Below you can find an archive of the Writing Program’s curated list of “Resources of the Week” for academic year 2020-2021, supplied by the Curriculum Coordinators. The list suggests exercises appropriate for the different points in the semester, and faculty may find it a useful starting place when fleshing out certain aspects of their syllabi.
Fall 2020 (focus on WR 120)
Weeks 1-4: Preliminary and Planning Materials
- Consider reviewing these materials on inclusive teaching at the beginning of the semester, particularly this page describing making explicit the “hidden curriculum” of writing classes and this page on leveling the playing field for class participation.
- Plan to cover the work of this “Essential Lesson” on summary and analysis in WR 120. Our “Essential Lessons” are fully-realized lesson plans that teach the fundamental skills the Writing Program considers indispensable for each course.
- Use this page to think about some of the important aspects of planning peer-to-peer work and peer review.
Week 5: FLM on Acknowledgment and Response
- The promise of a Flipped Learning Module (FLM) is that, by relegating some of our more “encapsulated” lessons to video lectures and individual student activities that can be completed outside of class time, we might free up more of our meeting time for discussion, group activities, and other interactive work. When teaching remotely, these modules might also serve, in moderation, as asynchronous swap-in classes ameliorative of Zoom fatigue, Zoom shock, and the stressful vagaries of students’ and our schedules.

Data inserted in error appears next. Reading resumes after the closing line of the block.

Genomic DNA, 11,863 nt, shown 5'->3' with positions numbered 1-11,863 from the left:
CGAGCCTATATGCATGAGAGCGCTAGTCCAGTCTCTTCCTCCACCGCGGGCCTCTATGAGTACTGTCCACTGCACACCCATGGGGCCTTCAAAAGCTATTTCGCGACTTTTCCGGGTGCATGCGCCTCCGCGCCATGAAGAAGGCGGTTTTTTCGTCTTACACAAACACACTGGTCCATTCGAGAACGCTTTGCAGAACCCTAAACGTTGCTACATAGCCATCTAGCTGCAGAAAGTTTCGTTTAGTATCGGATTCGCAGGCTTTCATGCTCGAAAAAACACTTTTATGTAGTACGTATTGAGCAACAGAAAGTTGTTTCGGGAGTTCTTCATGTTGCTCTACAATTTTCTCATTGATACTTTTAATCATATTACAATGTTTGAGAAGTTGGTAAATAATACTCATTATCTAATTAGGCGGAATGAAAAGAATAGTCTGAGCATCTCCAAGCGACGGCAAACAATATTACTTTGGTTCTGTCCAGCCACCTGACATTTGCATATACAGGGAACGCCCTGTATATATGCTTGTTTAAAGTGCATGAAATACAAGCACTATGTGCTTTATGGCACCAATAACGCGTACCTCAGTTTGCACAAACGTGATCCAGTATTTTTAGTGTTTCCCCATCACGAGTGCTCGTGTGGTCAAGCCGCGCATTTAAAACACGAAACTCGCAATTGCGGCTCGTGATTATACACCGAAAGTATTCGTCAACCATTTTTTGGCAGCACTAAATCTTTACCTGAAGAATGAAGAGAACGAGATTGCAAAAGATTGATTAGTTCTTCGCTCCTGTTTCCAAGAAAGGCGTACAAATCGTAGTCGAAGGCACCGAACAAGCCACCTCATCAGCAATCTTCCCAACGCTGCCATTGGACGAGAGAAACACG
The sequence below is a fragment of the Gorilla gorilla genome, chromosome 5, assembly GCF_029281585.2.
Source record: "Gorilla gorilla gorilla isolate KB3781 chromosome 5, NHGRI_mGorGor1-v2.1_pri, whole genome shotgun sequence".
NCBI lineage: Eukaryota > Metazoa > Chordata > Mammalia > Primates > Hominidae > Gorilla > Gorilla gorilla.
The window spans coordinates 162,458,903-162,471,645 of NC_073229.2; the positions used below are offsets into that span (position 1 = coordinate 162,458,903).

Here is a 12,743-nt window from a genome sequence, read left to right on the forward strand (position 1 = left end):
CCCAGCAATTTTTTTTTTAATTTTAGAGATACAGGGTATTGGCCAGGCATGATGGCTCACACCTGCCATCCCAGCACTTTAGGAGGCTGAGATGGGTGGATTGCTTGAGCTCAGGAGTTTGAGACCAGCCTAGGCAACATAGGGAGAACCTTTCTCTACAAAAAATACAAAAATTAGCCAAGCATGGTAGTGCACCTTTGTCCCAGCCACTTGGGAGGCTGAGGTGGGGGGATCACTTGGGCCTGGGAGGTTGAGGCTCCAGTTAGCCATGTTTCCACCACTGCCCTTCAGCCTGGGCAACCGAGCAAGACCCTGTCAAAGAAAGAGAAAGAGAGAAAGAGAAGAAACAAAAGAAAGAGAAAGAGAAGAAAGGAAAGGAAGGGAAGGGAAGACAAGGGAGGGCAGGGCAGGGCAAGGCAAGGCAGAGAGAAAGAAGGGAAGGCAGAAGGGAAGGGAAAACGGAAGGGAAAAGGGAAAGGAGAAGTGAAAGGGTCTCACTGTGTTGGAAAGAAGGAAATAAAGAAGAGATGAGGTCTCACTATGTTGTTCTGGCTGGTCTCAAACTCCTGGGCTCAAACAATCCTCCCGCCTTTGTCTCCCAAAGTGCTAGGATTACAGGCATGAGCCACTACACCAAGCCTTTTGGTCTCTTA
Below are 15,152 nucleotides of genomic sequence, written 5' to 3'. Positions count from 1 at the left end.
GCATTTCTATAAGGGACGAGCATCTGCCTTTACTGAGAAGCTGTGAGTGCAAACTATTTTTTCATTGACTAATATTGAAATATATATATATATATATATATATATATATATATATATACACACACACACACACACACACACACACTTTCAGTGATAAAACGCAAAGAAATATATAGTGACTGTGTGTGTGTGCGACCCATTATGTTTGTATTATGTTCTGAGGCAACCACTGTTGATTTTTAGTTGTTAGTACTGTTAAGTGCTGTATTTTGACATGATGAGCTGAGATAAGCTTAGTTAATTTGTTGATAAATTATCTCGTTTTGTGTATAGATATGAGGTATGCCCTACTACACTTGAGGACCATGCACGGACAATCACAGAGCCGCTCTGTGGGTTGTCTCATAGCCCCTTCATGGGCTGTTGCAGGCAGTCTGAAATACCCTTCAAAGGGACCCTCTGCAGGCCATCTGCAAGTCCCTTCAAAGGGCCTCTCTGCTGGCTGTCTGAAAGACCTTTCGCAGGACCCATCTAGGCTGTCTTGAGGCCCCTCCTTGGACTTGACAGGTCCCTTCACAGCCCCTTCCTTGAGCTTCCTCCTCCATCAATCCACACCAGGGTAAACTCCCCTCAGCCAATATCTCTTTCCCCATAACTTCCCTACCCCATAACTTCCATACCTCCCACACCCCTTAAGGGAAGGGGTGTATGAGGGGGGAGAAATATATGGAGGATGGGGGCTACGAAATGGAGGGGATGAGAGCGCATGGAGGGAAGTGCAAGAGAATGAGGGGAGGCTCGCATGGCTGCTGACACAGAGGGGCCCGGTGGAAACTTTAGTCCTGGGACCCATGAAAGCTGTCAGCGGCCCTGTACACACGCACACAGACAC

- Here, as just one excellent example, is the timely FLM on acknowledgment and response.
Week 6: Decoding a Public Genre
- As many of us start to focus on genre and audience, you might find this resource on decoding a public genre helpful; it could be used as either an at-home or in-class activity.
Week 7: Equity in Writing Assessment
- Even if you don’t teach our courses for English language learners (WR 111 and WR 112), you certainly teach multilingual students. If you’re unsure how to assess and grade writing in a classroom where students might come from very different language and writing backgrounds, you might want to check out this guide to equity in writing assessment.
Week 8: Essential Lesson on Acknowledgment and Response
- At this point in the semester, regardless of the courses you’re teaching, it might be helpful to revisit the skill of acknowledgment and response. This Essential Lesson on “Generating and Structuring an Argument through Acknowledgment and Response” can re-emphasize some of the work students did on this topic earlier in the FLM.
Week 9: Strategies for Analysis of Texts (and other exhibits)
- Many of you are discussing a new genre in your classes at this time of the semester. If you think it might be helpful for your students to have some usable-right-out-of-the-box concrete strategies and templates to consult as they analyze works in this genre, you might want to consider having students complete the FLM on “Strategies for Analysis of Texts,” which can also help students make claims about non-textual exhibits.
Week 10: Letter from an “Inner Critic”
- Metacognition is a fundamental component of our curriculum, which often gets assigned formally as end-of-assignment reflection or an end-of-semester portfolio. This assignment, however, is a creative, low-stakes, middle-of-the-semester way to solicit students’ reflection on how they feel about their writing and their progress, including any anxieties they might have, anxieties that might be particularly acute at this point in the semester. This letter from an imaginary “critic” is also something that students might “answer” later in the semester, using reasoning and evidence to correct distorted beliefs, pinpoint fallacies, and more accurately self-assess.